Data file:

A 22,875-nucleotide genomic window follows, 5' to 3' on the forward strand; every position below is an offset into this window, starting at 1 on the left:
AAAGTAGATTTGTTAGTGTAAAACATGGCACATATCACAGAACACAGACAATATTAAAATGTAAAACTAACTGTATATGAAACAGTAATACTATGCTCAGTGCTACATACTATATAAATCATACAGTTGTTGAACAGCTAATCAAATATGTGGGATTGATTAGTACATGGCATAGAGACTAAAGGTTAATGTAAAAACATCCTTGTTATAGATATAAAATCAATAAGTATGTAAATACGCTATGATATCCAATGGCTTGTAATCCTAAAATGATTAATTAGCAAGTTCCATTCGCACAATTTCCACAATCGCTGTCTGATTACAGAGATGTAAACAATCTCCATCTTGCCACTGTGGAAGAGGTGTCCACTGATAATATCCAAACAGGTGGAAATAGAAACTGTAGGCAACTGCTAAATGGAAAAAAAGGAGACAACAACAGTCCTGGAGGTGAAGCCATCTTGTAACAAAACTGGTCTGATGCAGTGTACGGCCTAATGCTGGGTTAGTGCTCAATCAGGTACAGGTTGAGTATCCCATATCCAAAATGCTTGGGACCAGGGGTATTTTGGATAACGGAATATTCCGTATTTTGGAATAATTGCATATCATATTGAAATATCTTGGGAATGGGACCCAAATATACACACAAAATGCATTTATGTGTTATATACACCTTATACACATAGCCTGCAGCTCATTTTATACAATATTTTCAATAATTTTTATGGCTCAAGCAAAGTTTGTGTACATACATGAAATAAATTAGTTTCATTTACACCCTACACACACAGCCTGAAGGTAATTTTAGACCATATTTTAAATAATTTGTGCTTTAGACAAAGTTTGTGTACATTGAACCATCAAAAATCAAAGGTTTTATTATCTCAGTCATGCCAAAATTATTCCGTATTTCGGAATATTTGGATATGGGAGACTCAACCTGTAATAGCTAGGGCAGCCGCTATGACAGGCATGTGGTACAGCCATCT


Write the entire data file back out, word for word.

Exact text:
A 22,875-nucleotide genomic window follows, 5' to 3' on the forward strand; every position below is an offset into this window, starting at 1 on the left:
AAAGTAGATTTGTTAGTGTAAAACATGGCACATATCACAGAACACAGACAATATTAAAATGTAAAACTAACTGTATATGAAACAGTAATACTATGCTCAGTGCTACATACTATATAAATCATACAGTTGTTGAACAGCTAATCAAATATGTGGGATTGATTAGTACATGGCATAGAGACTAAAGGTTAATGTAAAAACATCCTTGTTATAGATATAAAATCAATAAGTATGTAAATACGCTATGATATCCAATGGCTTGTAATCCTAAAATGATTAATTAGCAAGTTCCATTCGCACAATTTCCACAATCGCTGTCTGATTACAGAGATGTAAACAATCTCCATCTTGCCACTGTGGAAGAGGTGTCCACTGATAATATCCAAACAGGTGGAAATAGAAACTGTAGGCAACTGCTAAATGGAAAAAAAGGAGACAACAACAGTCCTGGAGGTGAAGCCATCTTGTAACAAAACTGGTCTGATGCAGTGTACGGCCTAATGCTGGGTTAGTGCTCAATCAGGTACAGGTTGAGTATCCCATATCCAAAATGCTTGGGACCAGGGGTATTTTGGATAACGGAATATTCCGTATTTTGGAATAATTGCATATCATATTGAAATATCTTGGGAATGGGACCCAAATATACACACAAAATGCATTTATGTGTTATATACACCTTATACACATAGCCTGCAGCTCATTTTATACAATATTTTCAATAATTTTTATGGCTCAAGCAAAGTTTGTGTACATACATGAAATAAATTAGTTTCATTTACACCCTACACACACAGCCTGAAGGTAATTTTAGACCATATTTTAAATAATTTGTGCTTTAGACAAAGTTTGTGTACATTGAACCATCAAAAATCAAAGGTTTTATTATCTCAGTCATGCCAAAATTATTCCGTATTTCGGAATATTTGGATATGGGAGACTCAACCTGTAATAGCTAGGGCAGCCGCTATGACAGGCATGTGGTACAGCCATCT